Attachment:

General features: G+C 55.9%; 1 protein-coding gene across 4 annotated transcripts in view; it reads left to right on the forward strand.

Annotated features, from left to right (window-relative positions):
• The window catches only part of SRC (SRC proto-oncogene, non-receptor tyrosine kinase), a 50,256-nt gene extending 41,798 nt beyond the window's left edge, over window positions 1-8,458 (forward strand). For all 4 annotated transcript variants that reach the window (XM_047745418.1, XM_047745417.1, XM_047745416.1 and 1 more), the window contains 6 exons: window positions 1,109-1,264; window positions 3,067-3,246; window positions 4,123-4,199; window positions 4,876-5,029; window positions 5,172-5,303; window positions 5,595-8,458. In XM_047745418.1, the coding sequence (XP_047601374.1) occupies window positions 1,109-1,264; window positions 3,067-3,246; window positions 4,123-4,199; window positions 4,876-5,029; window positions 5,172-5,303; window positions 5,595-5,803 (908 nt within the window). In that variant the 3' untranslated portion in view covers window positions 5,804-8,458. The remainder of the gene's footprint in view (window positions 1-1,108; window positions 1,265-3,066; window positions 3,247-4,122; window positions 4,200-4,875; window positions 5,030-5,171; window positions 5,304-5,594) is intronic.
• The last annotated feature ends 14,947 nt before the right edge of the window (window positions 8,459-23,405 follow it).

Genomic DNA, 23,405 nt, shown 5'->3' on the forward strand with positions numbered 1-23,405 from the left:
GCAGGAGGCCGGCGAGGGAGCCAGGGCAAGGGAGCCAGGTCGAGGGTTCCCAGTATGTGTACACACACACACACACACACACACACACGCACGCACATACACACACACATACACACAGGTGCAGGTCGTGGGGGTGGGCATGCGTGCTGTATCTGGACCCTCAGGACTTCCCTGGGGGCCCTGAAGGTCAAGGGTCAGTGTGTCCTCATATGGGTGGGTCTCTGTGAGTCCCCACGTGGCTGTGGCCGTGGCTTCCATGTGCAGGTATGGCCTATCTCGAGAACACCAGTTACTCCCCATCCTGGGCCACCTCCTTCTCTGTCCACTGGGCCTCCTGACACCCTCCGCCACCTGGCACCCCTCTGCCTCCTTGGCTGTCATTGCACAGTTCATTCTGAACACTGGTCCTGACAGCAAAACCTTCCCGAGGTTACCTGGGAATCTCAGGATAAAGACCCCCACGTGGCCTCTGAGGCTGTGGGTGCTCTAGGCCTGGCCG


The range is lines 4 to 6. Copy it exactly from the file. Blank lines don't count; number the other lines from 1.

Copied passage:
• The last annotated feature ends 14,947 nt before the right edge of the window (window positions 8,459-23,405 follow it).

Genomic DNA, 23,405 nt, shown 5'->3' on the forward strand with positions numbered 1-23,405 from the left:
GCAGGAGGCCGGCGAGGGAGCCAGGGCAAGGGAGCCAGGTCGAGGGTTCCCAGTATGTGTACACACACACACACACACACACACACACGCACGCACATACACACACACATACACACAGGTGCAGGTCGTGGGGGTGGGCATGCGTGCTGTATCTGGACCCTCAGGACTTCCCTGGGGGCCCTGAAGGTCAAGGGTCAGTGTGTCCTCATATGGGTGGGTCTCTGTGAGTCCCCACGTGGCTGTGGCCGTGGCTTCCATGTGCAGGTATGGCCTATCTCGAGAACACCAGTTACTCCCCATCCTGGGCCACCTCCTTCTCTGTCCACTGGGCCTCCTGACACCCTCCGCCACCTGGCACCCCTCTGCCTCCTTGGCTGTCATTGCACAGTTCATTCTGAACACTGGTCCTGACAGCAAAACCTTCCCGAGGTTACCTGGGAATCTCAGGATAAAGACCCCCACGTGGCCTCTGAGGCTGTGGGTGCTCTAGGCCTGGCCG